Hal Harris recommended the book in the "Summer Reading" section of the Journal of Chemical Education: "My introductory chemistry students have lots of questions related to their own nutrition, and The China Study is a book that I can recommend to them... The bottom line of this thoroughly-documented study is essentially that animal protein is not good for us—even milk, 'the perfect food.' My students (and I!) may not relish the change to a vegetarian diet, but it is difficult to refute the mass of evidence in The China Study."[21] Alternative medicine practitioners Daniel Redwood, D.C. and Norman Shealy M.D., Ph.D., write that the book is different from most other popular nutrition books by offering strong evidence-based explanations for its claims.[22]

In a written debate with Campbell, Dr. Loren Cordain, a professor at Colorado State University, argued that "the fundamental logic underlying Colin’s hypothesis (that low protein diets improve human health) is untenable and inconsistent with the evolution of our own species," and that "a large body of experimental evidence now demonstrates a higher intake of lean animal protein reduces the risk [of various diseases]." Campbell responded by questioning the implications of the evidence Cordain noted, and argued that "diet-disease associations observed in contemporary times are far more meaningful than what might have occurred during evolutionary times—at least since the last 2.5 million years or so."[23]

 See also


  1. ^ Arnold, Wilfred Niels (October 2005). "The China Study". Leonardo (MIT Press) 38 (5): 436. 

  2. ^ a b Sherwell, Philip. "Bill Clinton's new diet: nothing but beans, vegetables and fruit to combat heart disease", The Daily Telegraph, October 3, 2010.

  3. ^ a b Brody, Jane E. "Huge Study Of Diet Indicts Fat And Meat", The New York Times, May 8, 1990.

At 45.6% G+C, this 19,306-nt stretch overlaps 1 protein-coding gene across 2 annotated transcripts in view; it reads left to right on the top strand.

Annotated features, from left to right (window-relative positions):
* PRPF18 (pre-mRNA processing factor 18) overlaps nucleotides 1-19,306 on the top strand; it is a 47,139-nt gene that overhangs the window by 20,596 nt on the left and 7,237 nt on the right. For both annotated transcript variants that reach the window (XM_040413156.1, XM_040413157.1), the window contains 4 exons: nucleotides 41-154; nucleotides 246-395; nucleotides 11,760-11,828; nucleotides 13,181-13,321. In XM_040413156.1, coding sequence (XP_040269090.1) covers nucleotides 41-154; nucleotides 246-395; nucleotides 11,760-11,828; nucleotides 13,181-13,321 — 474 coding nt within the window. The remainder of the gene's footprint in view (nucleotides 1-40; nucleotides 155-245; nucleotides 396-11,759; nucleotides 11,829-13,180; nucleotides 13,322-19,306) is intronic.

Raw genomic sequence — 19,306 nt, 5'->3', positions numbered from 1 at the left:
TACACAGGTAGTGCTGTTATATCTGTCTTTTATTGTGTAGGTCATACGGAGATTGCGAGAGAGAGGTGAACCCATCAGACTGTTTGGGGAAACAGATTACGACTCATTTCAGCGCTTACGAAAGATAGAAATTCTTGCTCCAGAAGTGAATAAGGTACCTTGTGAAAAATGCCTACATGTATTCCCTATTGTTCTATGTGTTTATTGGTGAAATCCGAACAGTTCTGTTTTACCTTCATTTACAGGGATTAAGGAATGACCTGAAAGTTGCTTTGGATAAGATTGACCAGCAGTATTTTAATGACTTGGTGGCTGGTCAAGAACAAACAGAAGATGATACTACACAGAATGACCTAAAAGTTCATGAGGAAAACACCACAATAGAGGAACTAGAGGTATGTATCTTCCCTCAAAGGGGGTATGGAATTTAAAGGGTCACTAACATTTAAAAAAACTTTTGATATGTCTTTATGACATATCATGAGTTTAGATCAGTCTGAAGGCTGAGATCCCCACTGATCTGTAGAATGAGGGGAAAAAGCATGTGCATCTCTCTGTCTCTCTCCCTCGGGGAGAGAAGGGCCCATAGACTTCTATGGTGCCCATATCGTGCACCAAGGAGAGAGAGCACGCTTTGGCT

4. ^ Campbell 2006, pp. 223–240

  5. ^ a b Campbell 2006, pp. 21, 41, 72–79

  6. ^ a b Campbell 2006, pp. 79–80

  7. ^ Campbell 2006, p. 242

  8. ^ a b Campbell 2006, pp. 92–93

  9. ^ Campbell 2006, pp. 249–250

  10. ^ Campbell 2006, p. 272

  11. ^ Campbell 2006, pp. 187–194

  12. ^ Campbell 2006, pp. 198–200, 361–368

  13. ^ a b Campbell 2006, pp. 218–219

  14. ^ Campbell 2006, pp. 87–88

  15. ^ Campbell 2006, pp. 151–152

  16. ^ Campbell 2006, pp. 214–216

  17. ^ Campbell 2006, pp. 99, 101–102

  18. ^ Campbell 2006, pp. 212–214

  19. ^ Campbell 2006, pp. 205, 208

  20. ^ Arnold, Wilfred Niels. "The China Study". Leonardo On-Line. http://www.leonardo.info/reviews/feb2005/china_arnold.html. Retrieved 10/27/2010. 

  21. ^ Harris, Hal. Summer Reading", Journal of Chemical Education, Vol 83, No. 7, July 2006.

  22. ^ Redwood, Daniel and Shealy, C. Norman. "The China Study. Two Reviews", The Journal of Alternative and Complementary Medicine, Volume 11 Issue 6, January 6, 2006. doi:10.1089/acm.2005.11.1117. The authors write: "...he offers a strong evidence-based explanation for every claim."

  23. ^ Cordain, Loren; T. Colin Campbell. "The Protein Debate". Journal Of Nutrition & Athletic Excellence


 External links

        http://www.tcolincampbell.org/ The T. Colin Campbell Foundation is based in Ithaca, NY, home of Cornell University. The T. Colin Campbell Foundation is a 501(c)3 nonprofit organization.  TCCF offers the best scientific and health information available to the public, without influence from industry or commercial interests. 

Professor T. Colin Campbell PhD -- Animal protein (meat and dairy) causes cancer
Celebrated Cornell professor T. Colin Campbell discusses his decades of NIH-funded research which show that meat and dairy promote cancer growth and a plant-based (vegan) diet can prevent and even reverse cancer. Covers the Oxford-Cornell-China Study which the New York Times called "the Grand Prix of epidemiological studies."
China-Cornell-Oxford Project

Forks Over Knives - Official Trailer